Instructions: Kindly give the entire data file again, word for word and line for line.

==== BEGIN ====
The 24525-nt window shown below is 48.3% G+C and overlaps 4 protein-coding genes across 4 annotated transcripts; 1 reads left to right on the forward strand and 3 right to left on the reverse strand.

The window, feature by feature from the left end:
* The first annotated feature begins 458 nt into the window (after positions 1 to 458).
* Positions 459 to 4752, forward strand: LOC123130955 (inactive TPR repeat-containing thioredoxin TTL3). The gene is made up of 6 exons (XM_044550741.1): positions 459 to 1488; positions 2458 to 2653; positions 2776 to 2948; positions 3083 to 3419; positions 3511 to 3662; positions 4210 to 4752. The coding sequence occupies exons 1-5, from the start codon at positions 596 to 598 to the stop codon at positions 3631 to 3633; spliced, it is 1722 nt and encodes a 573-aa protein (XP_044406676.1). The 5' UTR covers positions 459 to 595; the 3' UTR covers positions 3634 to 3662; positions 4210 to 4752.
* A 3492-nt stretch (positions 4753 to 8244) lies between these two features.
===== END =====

The 24525-nt window shown below is 48.3% G+C and overlaps 4 protein-coding genes across 4 annotated transcripts; 1 reads left to right on the forward strand and 3 right to left on the reverse strand.

The window, feature by feature from the left end:
* The first annotated feature begins 458 nt into the window (after positions 1 to 458).
* Positions 459 to 4752, forward strand: LOC123130955 (inactive TPR repeat-containing thioredoxin TTL3). The gene is made up of 6 exons (XM_044550741.1): positions 459 to 1488; positions 2458 to 2653; positions 2776 to 2948; positions 3083 to 3419; positions 3511 to 3662; positions 4210 to 4752. The coding sequence occupies exons 1-5, from the start codon at positions 596 to 598 to the stop codon at positions 3631 to 3633; spliced, it is 1722 nt and encodes a 573-aa protein (XP_044406676.1). The 5' UTR covers positions 459 to 595; the 3' UTR covers positions 3634 to 3662; positions 4210 to 4752.
* A 3492-nt stretch (positions 4753 to 8244) lies between these two features.